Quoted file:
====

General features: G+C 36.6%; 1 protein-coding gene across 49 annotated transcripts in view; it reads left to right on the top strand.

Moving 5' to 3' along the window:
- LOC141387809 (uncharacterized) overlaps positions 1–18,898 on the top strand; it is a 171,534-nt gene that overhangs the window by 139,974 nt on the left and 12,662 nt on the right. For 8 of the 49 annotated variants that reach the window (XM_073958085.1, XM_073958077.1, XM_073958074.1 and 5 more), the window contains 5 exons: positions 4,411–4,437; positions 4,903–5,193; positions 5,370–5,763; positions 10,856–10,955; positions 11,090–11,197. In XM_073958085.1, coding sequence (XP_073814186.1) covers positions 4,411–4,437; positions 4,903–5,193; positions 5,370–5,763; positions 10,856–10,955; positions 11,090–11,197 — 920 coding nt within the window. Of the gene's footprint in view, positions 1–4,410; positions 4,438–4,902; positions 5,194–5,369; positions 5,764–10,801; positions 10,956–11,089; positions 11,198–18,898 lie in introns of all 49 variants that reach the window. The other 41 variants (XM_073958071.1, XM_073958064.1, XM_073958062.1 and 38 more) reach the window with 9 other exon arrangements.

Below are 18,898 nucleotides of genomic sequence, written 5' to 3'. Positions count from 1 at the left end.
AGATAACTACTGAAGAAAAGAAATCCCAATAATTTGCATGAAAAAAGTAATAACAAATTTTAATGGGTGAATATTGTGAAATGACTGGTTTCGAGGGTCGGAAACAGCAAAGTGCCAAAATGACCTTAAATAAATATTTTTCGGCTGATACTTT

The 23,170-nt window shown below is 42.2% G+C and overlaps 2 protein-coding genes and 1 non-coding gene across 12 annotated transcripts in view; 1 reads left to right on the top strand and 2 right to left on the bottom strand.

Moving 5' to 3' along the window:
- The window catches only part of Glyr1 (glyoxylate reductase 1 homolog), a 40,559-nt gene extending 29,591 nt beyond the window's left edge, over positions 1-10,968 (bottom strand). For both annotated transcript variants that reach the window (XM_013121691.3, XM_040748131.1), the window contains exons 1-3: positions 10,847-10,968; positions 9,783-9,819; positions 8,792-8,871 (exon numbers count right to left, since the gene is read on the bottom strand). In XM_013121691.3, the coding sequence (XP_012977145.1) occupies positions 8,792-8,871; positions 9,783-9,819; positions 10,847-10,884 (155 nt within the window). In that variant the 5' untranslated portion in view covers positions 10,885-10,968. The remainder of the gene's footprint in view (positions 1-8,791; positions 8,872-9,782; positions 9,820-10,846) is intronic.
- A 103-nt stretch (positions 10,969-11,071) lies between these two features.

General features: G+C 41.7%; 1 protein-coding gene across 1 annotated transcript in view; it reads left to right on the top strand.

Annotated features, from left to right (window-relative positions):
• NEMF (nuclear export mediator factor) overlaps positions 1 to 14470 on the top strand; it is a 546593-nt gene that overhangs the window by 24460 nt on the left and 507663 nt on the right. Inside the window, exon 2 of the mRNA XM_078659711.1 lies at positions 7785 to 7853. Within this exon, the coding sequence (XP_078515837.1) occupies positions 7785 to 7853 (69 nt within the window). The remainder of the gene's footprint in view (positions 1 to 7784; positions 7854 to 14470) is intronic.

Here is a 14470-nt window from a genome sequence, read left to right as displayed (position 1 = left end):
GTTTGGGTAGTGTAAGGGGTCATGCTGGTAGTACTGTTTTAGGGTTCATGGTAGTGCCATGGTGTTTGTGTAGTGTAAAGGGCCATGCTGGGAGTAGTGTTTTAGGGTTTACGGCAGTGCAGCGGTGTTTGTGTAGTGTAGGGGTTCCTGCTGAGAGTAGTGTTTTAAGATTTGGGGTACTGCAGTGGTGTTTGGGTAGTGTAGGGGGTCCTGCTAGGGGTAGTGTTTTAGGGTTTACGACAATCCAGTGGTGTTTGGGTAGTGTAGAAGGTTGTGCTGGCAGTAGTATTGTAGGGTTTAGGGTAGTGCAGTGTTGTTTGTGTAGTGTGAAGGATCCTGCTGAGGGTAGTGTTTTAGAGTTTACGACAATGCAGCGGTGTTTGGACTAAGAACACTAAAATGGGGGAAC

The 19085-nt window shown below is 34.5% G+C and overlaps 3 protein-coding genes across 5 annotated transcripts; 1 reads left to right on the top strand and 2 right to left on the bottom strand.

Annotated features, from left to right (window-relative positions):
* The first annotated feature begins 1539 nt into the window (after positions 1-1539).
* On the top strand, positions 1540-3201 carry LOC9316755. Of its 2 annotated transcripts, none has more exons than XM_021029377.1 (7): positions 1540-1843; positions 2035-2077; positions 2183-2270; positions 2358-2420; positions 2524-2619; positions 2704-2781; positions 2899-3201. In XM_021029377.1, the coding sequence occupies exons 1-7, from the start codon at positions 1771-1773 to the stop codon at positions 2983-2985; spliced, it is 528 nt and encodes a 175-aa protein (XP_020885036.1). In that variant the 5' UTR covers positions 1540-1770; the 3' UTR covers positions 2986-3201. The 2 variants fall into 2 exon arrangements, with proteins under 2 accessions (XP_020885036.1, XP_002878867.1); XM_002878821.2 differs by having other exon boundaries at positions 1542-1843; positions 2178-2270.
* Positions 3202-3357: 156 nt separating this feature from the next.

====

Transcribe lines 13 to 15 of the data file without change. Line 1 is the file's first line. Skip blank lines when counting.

Here is a 14470-nt window from a genome sequence, read left to right as displayed (position 1 = left end):
GTTTGGGTAGTGTAAGGGGTCATGCTGGTAGTACTGTTTTAGGGTTCATGGTAGTGCCATGGTGTTTGTGTAGTGTAAAGGGCCATGCTGGGAGTAGTGTTTTAGGGTTTACGGCAGTGCAGCGGTGTTTGTGTAGTGTAGGGGTTCCTGCTGAGAGTAGTGTTTTAAGATTTGGGGTACTGCAGTGGTGTTTGGGTAGTGTAGGGGGTCCTGCTAGGGGTAGTGTTTTAGGGTTTACGACAATCCAGTGGTGTTTGGGTAGTGTAGAAGGTTGTGCTGGCAGTAGTATTGTAGGGTTTAGGGTAGTGCAGTGTTGTTTGTGTAGTGTGAAGGATCCTGCTGAGGGTAGTGTTTTAGAGTTTACGACAATGCAGCGGTGTTTGGACTAAGAACACTAAAATGGGGGAAC

The 19085-nt window shown below is 34.5% G+C and overlaps 3 protein-coding genes across 5 annotated transcripts; 1 reads left to right on the top strand and 2 right to left on the bottom strand.